Cotton farmers in the U.S., the largest exporter, will probably cut acreage to the smallest since 2009 after prices fell in January to a five-year low, analysts said.
Plantings will drop to 9.73 million acres in the season beginning Aug. 1, from 11.04 million a year earlier, as farmers switch to other crops including peanuts, according to the average estimate of nine traders and analysts surveyed by Bloomberg News. The National Cotton Council is set to release its planting-intentions survey on Feb. 7.
U.S. growers will join farmers in India and China in cutting acreage, reducing the next global harvest by more than 6 percent to 24.6 million tons, the lowest in six years, the International Cotton Advisory Committee said Feb. 2. Output will trail consumption by about 100,000 tons, the Washington-based group said.
While the deficit won’t significantly reduce world stockpiles, supplies of high-quality U.S. cotton will tighten, pushing up prices for fiber delivered in December, said Louis Rose, an industry consultant in Memphis, Tennessee. The December contract on ICE Futures U.S. in New York will rise to 70 cents a pound the next two months, from as low as 62.72 cents on Feb. 3, he said.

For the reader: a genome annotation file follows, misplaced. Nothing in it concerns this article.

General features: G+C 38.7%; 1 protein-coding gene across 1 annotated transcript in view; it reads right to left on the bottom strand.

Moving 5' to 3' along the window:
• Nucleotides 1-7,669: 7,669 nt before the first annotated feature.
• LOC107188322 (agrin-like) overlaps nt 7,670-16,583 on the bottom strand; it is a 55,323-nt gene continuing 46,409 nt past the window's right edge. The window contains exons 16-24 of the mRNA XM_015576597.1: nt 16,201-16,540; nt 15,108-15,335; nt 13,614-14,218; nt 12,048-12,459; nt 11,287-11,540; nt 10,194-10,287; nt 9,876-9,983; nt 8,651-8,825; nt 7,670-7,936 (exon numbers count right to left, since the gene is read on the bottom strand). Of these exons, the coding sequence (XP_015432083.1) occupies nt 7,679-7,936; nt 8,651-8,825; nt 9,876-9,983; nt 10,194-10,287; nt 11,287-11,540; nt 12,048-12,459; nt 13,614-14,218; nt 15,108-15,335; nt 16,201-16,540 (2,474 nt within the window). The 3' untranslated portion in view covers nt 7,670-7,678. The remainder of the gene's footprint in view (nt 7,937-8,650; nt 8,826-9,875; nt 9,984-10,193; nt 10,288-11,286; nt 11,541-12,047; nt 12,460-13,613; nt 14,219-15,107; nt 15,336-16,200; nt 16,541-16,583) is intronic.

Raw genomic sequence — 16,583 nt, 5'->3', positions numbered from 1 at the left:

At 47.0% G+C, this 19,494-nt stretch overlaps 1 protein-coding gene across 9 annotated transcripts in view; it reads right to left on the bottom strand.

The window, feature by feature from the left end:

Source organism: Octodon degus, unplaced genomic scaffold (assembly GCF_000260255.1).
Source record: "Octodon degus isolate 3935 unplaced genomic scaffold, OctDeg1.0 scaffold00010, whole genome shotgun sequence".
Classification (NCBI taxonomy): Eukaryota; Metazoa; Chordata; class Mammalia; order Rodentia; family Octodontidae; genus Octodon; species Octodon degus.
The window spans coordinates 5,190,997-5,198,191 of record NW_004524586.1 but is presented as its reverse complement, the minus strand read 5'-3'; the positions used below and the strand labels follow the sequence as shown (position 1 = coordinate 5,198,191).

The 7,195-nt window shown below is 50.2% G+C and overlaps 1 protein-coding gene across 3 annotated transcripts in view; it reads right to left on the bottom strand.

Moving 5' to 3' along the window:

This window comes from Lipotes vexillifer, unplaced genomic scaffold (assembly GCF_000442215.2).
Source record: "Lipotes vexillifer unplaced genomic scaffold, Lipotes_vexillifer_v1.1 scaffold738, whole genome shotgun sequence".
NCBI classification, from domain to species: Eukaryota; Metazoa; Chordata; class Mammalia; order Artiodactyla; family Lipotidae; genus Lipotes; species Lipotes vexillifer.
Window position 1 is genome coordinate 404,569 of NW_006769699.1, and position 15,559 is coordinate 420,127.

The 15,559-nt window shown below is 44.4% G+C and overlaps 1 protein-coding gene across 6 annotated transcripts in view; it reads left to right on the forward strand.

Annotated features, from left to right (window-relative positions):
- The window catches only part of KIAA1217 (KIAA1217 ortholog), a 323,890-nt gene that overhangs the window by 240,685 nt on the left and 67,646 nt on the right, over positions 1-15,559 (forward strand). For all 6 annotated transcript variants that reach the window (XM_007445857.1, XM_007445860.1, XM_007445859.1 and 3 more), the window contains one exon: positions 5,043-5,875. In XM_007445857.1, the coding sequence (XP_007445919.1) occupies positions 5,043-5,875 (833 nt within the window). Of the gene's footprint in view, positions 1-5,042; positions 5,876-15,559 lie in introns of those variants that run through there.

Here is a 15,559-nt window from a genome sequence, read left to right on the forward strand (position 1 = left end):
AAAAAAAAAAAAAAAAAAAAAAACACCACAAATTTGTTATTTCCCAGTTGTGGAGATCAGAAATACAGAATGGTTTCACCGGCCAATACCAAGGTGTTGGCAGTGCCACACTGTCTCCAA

As of Jan. 22, the U.S. sold 8.978 million bales of this season’s upland cotton crop, or 830,200 bales more than a year earlier, according to the U.S. Department of Agriculture.
“If we draw down these stocks at the rate which we’re exporting right now, prices will have to move up to get cotton planted,” Rose said in a telephone interview.
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